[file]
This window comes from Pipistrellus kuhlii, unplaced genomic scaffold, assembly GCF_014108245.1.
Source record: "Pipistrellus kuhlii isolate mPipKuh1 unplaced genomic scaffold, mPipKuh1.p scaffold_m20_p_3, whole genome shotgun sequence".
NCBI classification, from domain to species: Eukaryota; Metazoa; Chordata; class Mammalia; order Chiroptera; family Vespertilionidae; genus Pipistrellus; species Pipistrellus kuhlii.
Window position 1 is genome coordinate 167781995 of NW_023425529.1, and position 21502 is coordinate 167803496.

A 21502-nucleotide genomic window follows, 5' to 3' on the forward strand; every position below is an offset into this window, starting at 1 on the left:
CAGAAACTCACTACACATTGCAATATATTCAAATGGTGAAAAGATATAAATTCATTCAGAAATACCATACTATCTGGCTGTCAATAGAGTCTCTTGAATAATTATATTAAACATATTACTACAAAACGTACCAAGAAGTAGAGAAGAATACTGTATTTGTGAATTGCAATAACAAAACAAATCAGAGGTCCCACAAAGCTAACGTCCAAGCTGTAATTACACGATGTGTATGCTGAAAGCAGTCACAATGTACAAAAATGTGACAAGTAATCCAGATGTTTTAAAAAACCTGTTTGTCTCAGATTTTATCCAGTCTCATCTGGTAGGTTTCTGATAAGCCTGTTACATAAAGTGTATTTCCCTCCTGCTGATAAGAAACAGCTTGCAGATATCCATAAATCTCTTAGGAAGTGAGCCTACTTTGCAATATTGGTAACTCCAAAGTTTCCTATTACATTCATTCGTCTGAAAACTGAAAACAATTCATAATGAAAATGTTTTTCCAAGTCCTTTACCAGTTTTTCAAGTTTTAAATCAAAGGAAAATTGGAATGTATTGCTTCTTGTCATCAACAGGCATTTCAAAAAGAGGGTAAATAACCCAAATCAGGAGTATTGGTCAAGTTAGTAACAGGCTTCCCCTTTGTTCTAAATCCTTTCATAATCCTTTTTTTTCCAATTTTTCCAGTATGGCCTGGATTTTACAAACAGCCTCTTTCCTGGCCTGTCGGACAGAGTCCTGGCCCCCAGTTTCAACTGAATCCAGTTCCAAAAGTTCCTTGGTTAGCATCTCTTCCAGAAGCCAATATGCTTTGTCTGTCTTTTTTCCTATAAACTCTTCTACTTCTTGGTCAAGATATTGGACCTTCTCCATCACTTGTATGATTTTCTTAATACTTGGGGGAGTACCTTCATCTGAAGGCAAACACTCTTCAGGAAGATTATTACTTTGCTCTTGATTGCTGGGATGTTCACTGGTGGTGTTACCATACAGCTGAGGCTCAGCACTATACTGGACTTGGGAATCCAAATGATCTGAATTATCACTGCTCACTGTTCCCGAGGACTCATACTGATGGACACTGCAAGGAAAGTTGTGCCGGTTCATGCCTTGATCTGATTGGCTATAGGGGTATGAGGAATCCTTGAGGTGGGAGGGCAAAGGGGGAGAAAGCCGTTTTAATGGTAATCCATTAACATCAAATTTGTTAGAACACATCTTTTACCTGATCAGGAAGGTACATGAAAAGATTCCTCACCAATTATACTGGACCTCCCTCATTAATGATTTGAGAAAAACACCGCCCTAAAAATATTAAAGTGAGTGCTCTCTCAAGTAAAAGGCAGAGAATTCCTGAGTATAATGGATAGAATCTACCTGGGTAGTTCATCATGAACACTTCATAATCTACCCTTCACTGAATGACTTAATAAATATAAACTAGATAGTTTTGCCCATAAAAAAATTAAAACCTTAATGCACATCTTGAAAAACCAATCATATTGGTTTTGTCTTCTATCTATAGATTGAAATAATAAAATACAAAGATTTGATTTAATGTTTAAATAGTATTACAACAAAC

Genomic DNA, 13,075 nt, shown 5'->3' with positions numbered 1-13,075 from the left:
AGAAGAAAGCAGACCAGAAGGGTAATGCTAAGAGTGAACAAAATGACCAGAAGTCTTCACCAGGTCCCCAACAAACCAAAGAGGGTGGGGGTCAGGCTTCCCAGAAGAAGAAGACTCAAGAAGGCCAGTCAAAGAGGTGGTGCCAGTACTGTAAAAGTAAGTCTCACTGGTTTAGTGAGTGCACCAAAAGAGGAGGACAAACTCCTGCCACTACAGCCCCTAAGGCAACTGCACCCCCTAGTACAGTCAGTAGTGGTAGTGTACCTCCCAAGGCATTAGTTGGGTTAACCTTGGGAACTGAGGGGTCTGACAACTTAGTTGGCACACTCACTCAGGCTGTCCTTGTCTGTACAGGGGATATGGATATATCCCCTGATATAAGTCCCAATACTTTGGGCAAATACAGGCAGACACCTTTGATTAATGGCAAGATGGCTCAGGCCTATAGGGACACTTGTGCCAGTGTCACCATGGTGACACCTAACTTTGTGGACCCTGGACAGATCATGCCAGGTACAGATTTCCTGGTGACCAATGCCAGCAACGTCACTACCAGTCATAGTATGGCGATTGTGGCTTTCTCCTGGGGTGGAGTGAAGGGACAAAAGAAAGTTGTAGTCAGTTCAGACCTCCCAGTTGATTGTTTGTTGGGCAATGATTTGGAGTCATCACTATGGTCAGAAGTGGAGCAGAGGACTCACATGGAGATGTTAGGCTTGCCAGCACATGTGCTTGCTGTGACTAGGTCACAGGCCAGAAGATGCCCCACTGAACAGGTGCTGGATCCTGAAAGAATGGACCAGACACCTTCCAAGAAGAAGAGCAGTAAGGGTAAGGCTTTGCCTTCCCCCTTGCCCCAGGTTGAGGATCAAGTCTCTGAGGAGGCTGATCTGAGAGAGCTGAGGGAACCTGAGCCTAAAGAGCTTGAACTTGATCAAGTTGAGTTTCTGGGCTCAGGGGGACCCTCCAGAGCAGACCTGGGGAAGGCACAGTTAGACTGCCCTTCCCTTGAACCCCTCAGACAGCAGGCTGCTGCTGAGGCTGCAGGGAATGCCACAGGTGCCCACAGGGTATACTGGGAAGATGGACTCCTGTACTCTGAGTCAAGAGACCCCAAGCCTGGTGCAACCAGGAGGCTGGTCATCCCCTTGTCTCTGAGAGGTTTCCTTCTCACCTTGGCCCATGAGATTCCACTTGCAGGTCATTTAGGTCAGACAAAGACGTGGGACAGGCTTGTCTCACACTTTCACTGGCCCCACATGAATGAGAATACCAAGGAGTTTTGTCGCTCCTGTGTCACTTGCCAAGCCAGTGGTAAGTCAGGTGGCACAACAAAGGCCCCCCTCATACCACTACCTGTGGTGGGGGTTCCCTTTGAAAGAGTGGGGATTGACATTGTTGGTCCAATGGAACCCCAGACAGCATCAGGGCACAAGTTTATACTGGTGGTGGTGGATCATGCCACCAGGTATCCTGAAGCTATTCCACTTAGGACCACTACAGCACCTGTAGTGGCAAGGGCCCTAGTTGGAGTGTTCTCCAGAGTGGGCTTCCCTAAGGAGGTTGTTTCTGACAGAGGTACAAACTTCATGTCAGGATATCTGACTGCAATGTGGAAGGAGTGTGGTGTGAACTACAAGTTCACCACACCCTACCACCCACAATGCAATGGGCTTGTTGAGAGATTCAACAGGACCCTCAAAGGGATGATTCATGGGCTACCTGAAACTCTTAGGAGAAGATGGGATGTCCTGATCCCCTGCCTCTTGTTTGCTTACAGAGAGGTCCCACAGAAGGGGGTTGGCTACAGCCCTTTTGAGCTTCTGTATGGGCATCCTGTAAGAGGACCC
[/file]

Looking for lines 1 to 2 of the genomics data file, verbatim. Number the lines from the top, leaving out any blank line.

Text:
This window comes from Pipistrellus kuhlii, unplaced genomic scaffold, assembly GCF_014108245.1.
Source record: "Pipistrellus kuhlii isolate mPipKuh1 unplaced genomic scaffold, mPipKuh1.p scaffold_m20_p_3, whole genome shotgun sequence".